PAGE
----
It's interesting to read these stories from Barron and I think these are his most effective stories he's ever written. And I think that's to do with the relationships within these stories and how the mold and bend and adapt to the horrors they come across. This is also why I love "The Redfield Girls". A story that's not only molded through the relationships of the Redfield Girls but their individual relationships with legacy, ghost stories and past generations. It's a story that has a lot of nooks and crannies in it that don't jump out in your first time read, but as you re-read and you discover them, you view the story and relationship in a whole new light.

I need to re-read these stories again. Not only to fully grasp what Barron is doing but because they're so well written and horrific.

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He claimed to be working on a book called A Thousand Different Outcomes To The Malvinas War, but he'd never shown a single page to anyone, perhaps fearing that, if he did, one ending or another would become fixed for ever. I'd never come across anything like that in the English bibliography on the Malvinas war. The winners, it seems, reach their destination believing they've walked a straight line to victory; it's us losers who are always left to fret over the multiple possibilities of history.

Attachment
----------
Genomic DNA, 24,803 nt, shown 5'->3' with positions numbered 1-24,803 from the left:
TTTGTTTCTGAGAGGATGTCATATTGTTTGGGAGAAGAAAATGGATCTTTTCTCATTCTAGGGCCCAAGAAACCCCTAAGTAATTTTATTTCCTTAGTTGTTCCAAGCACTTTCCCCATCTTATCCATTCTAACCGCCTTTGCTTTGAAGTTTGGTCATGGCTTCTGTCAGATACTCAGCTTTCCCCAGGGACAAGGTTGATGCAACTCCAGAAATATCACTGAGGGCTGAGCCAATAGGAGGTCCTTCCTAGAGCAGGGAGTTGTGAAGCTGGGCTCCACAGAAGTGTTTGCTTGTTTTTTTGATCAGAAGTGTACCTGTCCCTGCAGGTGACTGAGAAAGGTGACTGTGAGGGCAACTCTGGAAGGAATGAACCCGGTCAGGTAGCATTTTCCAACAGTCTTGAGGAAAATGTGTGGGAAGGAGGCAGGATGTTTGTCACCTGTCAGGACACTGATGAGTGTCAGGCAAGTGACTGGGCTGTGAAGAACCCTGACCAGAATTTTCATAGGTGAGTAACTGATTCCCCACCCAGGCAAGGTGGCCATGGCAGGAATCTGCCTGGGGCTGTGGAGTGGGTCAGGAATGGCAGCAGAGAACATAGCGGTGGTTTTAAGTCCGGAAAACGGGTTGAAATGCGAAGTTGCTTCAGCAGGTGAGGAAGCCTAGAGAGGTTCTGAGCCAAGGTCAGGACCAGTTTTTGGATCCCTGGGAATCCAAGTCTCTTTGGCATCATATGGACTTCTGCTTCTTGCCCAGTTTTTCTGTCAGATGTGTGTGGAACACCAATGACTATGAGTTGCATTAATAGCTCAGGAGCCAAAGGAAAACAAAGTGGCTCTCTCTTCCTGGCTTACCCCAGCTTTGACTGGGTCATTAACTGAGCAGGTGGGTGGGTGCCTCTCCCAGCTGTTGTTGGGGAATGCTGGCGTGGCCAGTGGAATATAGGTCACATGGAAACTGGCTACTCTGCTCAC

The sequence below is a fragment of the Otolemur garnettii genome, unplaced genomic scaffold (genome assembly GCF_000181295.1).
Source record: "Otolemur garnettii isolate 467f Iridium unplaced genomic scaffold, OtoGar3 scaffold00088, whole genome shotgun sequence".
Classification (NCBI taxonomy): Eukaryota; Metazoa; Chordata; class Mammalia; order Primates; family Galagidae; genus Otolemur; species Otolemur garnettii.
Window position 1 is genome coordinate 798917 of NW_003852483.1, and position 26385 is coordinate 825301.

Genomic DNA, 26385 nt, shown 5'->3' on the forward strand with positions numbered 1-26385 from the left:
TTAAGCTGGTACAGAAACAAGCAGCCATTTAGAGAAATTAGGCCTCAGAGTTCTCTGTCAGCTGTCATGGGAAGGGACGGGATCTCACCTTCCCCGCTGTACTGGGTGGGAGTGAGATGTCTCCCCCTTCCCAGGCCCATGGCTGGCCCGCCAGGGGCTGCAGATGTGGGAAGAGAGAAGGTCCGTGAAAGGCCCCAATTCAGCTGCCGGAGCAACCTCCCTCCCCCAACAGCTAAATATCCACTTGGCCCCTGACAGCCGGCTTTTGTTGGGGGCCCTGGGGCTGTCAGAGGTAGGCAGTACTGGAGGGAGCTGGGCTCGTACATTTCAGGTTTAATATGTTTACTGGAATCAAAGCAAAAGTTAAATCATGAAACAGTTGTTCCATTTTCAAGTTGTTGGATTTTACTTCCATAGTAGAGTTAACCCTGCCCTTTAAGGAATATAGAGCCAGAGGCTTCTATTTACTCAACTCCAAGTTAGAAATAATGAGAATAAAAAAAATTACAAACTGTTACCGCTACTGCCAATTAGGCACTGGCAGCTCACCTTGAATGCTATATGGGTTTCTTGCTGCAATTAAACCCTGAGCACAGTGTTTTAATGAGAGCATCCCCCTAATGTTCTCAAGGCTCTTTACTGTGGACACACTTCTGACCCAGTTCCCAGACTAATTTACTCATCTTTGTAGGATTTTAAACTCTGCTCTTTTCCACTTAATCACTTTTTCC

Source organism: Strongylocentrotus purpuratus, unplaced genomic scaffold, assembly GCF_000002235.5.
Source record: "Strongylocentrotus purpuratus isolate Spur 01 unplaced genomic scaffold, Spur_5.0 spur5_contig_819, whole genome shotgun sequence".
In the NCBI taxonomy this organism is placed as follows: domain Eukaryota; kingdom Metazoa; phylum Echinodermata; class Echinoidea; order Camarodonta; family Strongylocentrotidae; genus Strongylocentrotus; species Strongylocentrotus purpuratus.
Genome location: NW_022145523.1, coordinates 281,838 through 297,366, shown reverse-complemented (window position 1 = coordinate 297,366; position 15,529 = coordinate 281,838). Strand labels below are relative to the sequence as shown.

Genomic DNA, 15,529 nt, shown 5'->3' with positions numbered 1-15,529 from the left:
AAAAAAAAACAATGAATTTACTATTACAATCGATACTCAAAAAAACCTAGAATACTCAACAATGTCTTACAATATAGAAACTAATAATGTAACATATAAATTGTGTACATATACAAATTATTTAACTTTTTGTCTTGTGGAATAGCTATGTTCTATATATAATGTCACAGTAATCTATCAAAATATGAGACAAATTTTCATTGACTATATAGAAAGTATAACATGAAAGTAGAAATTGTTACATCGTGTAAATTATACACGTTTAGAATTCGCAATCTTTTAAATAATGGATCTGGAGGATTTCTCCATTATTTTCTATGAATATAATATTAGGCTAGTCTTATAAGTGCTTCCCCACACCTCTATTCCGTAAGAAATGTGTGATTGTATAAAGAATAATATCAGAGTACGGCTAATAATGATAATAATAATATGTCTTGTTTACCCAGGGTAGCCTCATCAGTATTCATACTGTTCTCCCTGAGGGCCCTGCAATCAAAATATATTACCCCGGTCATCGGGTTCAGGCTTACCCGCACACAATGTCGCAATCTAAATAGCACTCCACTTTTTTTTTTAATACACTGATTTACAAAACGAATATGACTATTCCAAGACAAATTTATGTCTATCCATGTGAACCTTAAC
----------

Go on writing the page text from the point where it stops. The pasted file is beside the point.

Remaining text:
Another quick thought. I use these quick thoughts as springboards for the future posts I'll do for these works but also to quickly share them to our readers.

 The Islands, my novel of the year. This outdoes Krasznahorkai's Seibo There Below, Ferrante's The Story of a New Name, Vasque's The Sound of Things Falling and Marias's The Infatuations; wow, that's one hell of a novel.

The Islands tells of the Malvinas islands but through Catch-22 filter. Felipe Felix is a professional hacker who live in Buenos Aires and a veteran of the Malvinas/Farkland war. He is hired by a wealthy person to solve a mystery. From there starts an absurdist romp through the Argentinian mindscape, Malvina veterans, a thrilling murder mystery, and a dissection of the Malvina/Farkland island matched with heavy surreal humor and dsytopian view.

The Islands does not want to be a realistic noir, crime, and historical fiction but to push such themes to satirical ends, also wanting to push the boundaries of reality. The book really did a number on me and I can't wait to further dissect it and write a further detailed post.